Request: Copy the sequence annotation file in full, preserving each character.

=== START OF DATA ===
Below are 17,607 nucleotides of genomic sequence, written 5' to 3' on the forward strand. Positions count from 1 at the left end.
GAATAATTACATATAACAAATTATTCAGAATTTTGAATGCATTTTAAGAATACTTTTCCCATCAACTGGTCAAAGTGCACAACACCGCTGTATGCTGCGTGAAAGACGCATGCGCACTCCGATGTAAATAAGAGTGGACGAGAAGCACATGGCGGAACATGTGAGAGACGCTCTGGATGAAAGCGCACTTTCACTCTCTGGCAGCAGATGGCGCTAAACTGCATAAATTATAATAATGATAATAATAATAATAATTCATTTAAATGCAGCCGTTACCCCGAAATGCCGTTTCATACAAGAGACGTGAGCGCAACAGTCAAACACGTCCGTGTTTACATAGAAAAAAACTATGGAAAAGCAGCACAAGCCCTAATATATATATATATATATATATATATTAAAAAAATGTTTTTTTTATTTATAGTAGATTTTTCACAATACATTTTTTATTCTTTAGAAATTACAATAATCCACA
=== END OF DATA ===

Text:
Below are 17,607 nucleotides of genomic sequence, written 5' to 3' on the forward strand. Positions count from 1 at the left end.
GAATAATTACATATAACAAATTATTCAGAATTTTGAATGCATTTTAAGAATACTTTTCCCATCAACTGGTCAAAGTGCACAACACCGCTGTATGCTGCGTGAAAGACGCATGCGCACTCCGATGTAAATAAGAGTGGACGAGAAGCACATGGCGGAACATGTGAGAGACGCTCTGGATGAAAGCGCACTTTCACTCTCTGGCAGCAGATGGCGCTAAACTGCATAAATTATAATAATGATAATAATAATAATAATTCATTTAAATGCAGCCGTTACCCCGAAATGCCGTTTCATACAAGAGACGTGAGCGCAACAGTCAAACACGTCCGTGTTTACATAGAAAAAAACTATGGAAAAGCAGCACAAGCCCTAATATATATATATATATATATATATATTAAAAAAATGTTTTTTTTATTTATAGTAGATTTTTCACAATACATTTTTTATTCTTTAGAAATTACAATAATCCACA